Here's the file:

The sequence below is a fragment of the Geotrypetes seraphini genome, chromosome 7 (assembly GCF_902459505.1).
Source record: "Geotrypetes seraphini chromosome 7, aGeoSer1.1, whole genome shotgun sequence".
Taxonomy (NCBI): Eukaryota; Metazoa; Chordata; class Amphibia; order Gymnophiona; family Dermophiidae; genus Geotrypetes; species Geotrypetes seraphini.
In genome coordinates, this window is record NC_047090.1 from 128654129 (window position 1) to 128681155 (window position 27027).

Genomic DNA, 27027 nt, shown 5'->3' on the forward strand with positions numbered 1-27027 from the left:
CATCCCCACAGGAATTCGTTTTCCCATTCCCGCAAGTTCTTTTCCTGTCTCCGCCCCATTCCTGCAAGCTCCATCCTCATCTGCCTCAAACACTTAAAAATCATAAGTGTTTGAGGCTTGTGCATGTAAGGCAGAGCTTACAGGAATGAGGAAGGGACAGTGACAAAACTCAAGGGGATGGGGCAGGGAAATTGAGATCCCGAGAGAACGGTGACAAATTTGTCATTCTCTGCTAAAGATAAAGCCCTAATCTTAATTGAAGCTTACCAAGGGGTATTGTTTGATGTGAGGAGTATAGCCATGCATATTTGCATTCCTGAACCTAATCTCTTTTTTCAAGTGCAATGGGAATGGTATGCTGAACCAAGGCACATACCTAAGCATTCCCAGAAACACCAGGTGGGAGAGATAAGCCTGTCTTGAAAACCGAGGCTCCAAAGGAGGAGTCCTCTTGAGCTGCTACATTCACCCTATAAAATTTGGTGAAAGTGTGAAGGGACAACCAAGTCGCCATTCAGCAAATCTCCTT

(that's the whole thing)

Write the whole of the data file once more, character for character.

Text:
The sequence below is a fragment of the Geotrypetes seraphini genome, chromosome 7 (assembly GCF_902459505.1).
Source record: "Geotrypetes seraphini chromosome 7, aGeoSer1.1, whole genome shotgun sequence".
Taxonomy (NCBI): Eukaryota; Metazoa; Chordata; class Amphibia; order Gymnophiona; family Dermophiidae; genus Geotrypetes; species Geotrypetes seraphini.
In genome coordinates, this window is record NC_047090.1 from 128654129 (window position 1) to 128681155 (window position 27027).

Genomic DNA, 27027 nt, shown 5'->3' on the forward strand with positions numbered 1-27027 from the left:
CATCCCCACAGGAATTCGTTTTCCCATTCCCGCAAGTTCTTTTCCTGTCTCCGCCCCATTCCTGCAAGCTCCATCCTCATCTGCCTCAAACACTTAAAAATCATAAGTGTTTGAGGCTTGTGCATGTAAGGCAGAGCTTACAGGAATGAGGAAGGGACAGTGACAAAACTCAAGGGGATGGGGCAGGGAAATTGAGATCCCGAGAGAACGGTGACAAATTTGTCATTCTCTGCTAAAGATAAAGCCCTAATCTTAATTGAAGCTTACCAAGGGGTATTGTTTGATGTGAGGAGTATAGCCATGCATATTTGCATTCCTGAACCTAATCTCTTTTTTCAAGTGCAATGGGAATGGTATGCTGAACCAAGGCACATACCTAAGCATTCCCAGAAACACCAGGTGGGAGAGATAAGCCTGTCTTGAAAACCGAGGCTCCAAAGGAGGAGTCCTCTTGAGCTGCTACATTCACCCTATAAAATTTGGTGAAAGTGTGAAGGGACAACCAAGTCGCCATTCAGCAAATCTCCTT